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RFID Gets Easier Every Year

As I walked the exhibit hall at last week's RFID Journal LIVE! conference, it became clear that companies are responding to the need to make radio frequency identification systems simpler to deploy and use.
By Mark Roberti
Apr 19, 2018

I've been writing in this column for several years that radio frequency identification systems need to be easier to deploy and use. At last week's RFID Journal LIVE! 2018 conference and exhibition, held in Orlando, Fla., it was abundantly clear that the market is responding.

Several years ago, SML moved its Clarity software to the cloud to make deployments less complex, while Zebra Technologies introduced sleds that let users connect an ordinary smartphone so employees can then use a software interface with which they are comfortable (see Zebra's Sled Reader Enables UHF RFID Tag Reads Via Smartphone). And Impinj developed a software platform that enables companies to more easily use data from its readers (see With ItemSense, Impinj Aims to Simplify 'Always On' RFID Deployments). Now, many other firms are responding to companies' requests to make RFID systems easier to deploy and use.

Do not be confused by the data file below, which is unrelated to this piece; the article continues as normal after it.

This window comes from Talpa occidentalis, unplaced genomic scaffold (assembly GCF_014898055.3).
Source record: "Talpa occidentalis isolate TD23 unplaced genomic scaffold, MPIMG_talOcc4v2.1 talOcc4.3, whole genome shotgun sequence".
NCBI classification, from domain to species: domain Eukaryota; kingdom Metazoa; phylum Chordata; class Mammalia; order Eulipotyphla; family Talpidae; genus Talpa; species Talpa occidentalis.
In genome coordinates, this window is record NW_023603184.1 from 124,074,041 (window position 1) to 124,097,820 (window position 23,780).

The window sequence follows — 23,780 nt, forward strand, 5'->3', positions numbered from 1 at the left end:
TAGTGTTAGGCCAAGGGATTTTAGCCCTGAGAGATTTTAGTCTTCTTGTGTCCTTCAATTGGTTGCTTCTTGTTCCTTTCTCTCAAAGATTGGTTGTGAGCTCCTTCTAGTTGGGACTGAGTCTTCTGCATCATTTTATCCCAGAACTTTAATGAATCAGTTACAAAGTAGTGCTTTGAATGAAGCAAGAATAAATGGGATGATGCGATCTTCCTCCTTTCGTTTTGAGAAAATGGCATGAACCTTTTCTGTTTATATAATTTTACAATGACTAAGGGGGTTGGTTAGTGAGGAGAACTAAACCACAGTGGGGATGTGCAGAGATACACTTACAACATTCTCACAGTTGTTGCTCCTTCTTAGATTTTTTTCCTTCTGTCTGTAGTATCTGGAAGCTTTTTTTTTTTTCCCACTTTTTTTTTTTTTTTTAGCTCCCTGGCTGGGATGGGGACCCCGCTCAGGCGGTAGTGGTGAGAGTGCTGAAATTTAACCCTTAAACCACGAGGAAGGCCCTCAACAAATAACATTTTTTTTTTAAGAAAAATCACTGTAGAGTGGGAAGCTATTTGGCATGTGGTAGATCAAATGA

Bluvision/HID Global won RFID Journal's Best New Product award this year for its Bluetooth Low Energy (BLE) Beacon system, which comes with tamper-evident beacons and sensor beacons (see RFID Journal Announces Winners of Its 12th Annual RFID Journal Awards). The solutions comes with small nodes that plug into ordinary power outlets, making it easy to deploy.

Another solution that impressed me was Infratab's Freshtime system. Place a Freshtime sensor in or on a box of produce, and it will monitor temperatures in real time. The system dynamically calculates—and communicates via the RFID tag—the number of days left before a product can no longer be sold, based on the temperatures to which it has been exposed. It doesn't get any easier than that (see Infratab Introduces Smartphone Sensor Tags for Monitoring Perishables).

A new reader from startup SensThys allows users to daisy-chain low-cost overhead readers, powering up to four units via a Cat5 Internet cable. One reader will send data to the next, and then the next, and back to the host system. This makes it easier to install readers overhead, and to cover an entire store without a complex installation, with only a single cable required for each device (see Startup SensThys Teams With Alien to Provide PoE+ RFID Mesh).

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